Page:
Two more boxes of papers relating to the career of Professor William Blair-Bell have been catalogued and repackaged since the last posting to this blog, and some quite exciting professional connections have been unearthed!
As well as correspondence between 1926 and 1928 from random members of the public to Professor Blair-Bell, giving their own opinions on treatments for cancer (and which were largely ignored by the professor!), Blair-Bell also corresponded with medics overseas, in particular the USA. Among these papers is a manuscript letter from Dr Harvey Cushing of Boston, written in 1925 and relating to Blair-Bell’s proposed visit to the US. Cushing was known for cerebral surgery and surgery of the nervous system, and for his contributions to bacteriology, as well as developing the method of operating with local anaesthesia. The other major correspondent was Dr Francis Carter Wood (1869-1951) of the Columbia University Institute of Cancer Research, with extensive discussion between 1926 and 1929 of aspects of research work on lead treatments for cancer, including the availability of the lead preparation in the US and Carter Wood’s own experiences of using the lead in the treatment of cancer. Carter Wood was an American cancer researcher, and a pioneer in the use of X-rays and radium for treatment of cancer, and had been made senior consultant in neurological surgery for the American Expeditionary Forces in Europe in 1918. I personally like the fact that Blair-Bell was so impressed by his American counterpart that he scribbled a note on the top of one of the letters – ‘Should like some paper like this’!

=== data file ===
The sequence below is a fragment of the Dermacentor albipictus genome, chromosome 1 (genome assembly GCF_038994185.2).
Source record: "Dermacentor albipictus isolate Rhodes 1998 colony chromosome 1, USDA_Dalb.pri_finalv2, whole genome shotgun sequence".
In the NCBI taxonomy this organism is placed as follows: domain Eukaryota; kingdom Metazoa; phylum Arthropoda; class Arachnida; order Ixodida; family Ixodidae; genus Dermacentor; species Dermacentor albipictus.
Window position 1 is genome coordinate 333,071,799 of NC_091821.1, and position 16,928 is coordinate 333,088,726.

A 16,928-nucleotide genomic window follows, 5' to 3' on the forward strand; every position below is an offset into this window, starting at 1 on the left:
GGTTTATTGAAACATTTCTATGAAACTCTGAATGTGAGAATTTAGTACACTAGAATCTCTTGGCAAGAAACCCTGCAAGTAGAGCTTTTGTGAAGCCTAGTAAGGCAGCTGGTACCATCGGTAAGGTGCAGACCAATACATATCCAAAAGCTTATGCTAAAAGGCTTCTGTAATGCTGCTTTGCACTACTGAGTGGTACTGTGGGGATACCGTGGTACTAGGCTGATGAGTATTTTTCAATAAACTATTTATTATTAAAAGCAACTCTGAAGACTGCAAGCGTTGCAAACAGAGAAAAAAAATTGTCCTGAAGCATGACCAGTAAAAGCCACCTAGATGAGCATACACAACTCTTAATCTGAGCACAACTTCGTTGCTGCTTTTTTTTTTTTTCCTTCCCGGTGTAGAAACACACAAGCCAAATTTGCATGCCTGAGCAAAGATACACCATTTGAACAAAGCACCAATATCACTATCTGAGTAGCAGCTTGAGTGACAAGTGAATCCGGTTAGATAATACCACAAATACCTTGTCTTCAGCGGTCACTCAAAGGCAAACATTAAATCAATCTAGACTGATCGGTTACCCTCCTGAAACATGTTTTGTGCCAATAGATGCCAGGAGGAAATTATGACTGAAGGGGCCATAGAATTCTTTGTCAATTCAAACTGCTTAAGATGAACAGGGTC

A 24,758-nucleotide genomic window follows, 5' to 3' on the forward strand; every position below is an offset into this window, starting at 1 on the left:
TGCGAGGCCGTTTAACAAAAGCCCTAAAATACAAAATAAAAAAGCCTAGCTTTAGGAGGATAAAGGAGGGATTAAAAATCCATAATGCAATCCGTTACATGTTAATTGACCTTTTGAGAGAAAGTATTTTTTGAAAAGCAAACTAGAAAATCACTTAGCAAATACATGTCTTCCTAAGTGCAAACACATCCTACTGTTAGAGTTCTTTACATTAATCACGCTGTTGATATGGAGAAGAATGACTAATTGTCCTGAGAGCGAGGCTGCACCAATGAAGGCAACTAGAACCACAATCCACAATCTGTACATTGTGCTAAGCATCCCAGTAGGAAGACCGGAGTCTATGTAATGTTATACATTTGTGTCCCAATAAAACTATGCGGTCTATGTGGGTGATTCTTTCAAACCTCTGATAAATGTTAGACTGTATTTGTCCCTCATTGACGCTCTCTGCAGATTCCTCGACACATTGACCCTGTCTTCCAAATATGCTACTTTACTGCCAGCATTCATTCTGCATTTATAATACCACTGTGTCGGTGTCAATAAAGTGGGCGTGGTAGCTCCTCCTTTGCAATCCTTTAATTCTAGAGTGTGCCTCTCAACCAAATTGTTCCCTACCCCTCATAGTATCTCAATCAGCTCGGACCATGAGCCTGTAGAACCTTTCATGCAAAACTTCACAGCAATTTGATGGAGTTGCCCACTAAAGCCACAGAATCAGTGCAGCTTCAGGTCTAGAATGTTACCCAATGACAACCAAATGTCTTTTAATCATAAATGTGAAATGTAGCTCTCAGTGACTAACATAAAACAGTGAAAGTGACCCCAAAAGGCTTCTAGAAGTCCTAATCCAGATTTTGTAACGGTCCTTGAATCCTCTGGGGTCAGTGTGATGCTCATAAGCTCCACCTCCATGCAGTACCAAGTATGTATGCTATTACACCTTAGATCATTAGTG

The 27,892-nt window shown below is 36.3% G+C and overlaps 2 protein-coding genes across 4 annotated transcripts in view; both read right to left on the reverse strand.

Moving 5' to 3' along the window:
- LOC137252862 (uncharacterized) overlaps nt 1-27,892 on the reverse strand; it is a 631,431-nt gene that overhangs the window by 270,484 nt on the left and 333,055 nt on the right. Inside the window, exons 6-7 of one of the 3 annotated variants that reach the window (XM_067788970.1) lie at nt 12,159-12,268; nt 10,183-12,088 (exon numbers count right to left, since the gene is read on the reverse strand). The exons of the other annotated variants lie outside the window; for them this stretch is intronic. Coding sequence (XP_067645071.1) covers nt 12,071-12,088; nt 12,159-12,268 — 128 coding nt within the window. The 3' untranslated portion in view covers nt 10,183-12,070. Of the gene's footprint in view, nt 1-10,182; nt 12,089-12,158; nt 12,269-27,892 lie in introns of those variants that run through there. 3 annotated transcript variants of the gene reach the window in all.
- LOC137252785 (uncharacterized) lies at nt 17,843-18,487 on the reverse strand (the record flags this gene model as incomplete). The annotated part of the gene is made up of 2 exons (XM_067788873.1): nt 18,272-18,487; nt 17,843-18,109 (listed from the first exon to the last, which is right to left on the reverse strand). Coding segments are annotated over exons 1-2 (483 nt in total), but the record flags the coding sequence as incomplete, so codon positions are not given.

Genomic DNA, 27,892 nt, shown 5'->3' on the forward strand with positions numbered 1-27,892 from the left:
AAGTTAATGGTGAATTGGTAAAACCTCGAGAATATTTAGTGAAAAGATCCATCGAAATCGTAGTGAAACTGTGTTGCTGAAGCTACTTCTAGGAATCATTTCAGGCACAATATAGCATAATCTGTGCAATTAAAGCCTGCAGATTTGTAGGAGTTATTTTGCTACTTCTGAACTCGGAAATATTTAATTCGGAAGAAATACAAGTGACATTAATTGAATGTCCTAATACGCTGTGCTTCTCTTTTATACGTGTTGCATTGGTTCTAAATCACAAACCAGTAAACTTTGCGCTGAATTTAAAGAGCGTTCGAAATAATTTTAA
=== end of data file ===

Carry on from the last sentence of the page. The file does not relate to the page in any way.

Not only do these papers provide an interesting view of the international research work for a cancer treatment, they also provide a fascinating and complete picture of the work being carried out in Liverpool, with cancer research case records completed by the Liverpool Medical Research Organisation, arranged alphabetically by patient, and providing details of patients, symptoms, treatment, charts and examination notes for the years 1924 to 1925.
Another section of the papers of particular interest are the letters between Blair-Bell and the Cunard Steam Ship Company, concerning the payment of customs duty for a shipment of tetraethyl lead for research work from the Ethyl Gasoline Corporation in New York in 1927. Blair-Bell refused to pay the customs duty being demanded of him and curtly replied: ‘Will you kindly inform HM Customs that the Tetraethyl lead sent to me from America for experimental purposes in the treatment of cancer, which might prove of vital importance to HM Subjects, is not a commercial article and as far as we are concerned can be thrown in the sea.’ The lengthy discussion resulted in the Board of Trade proclaiming in June 1927 the exemption from duty of ethylene bromide and other chemicals. Blair-Bell was indeed a formidable opponent!
I shall end with an image of a printed booklet found among the papers, advertising the use of brandy and salt ‘as a valuable remedy for most diseases from cancer’ (1927). If only it were that easy……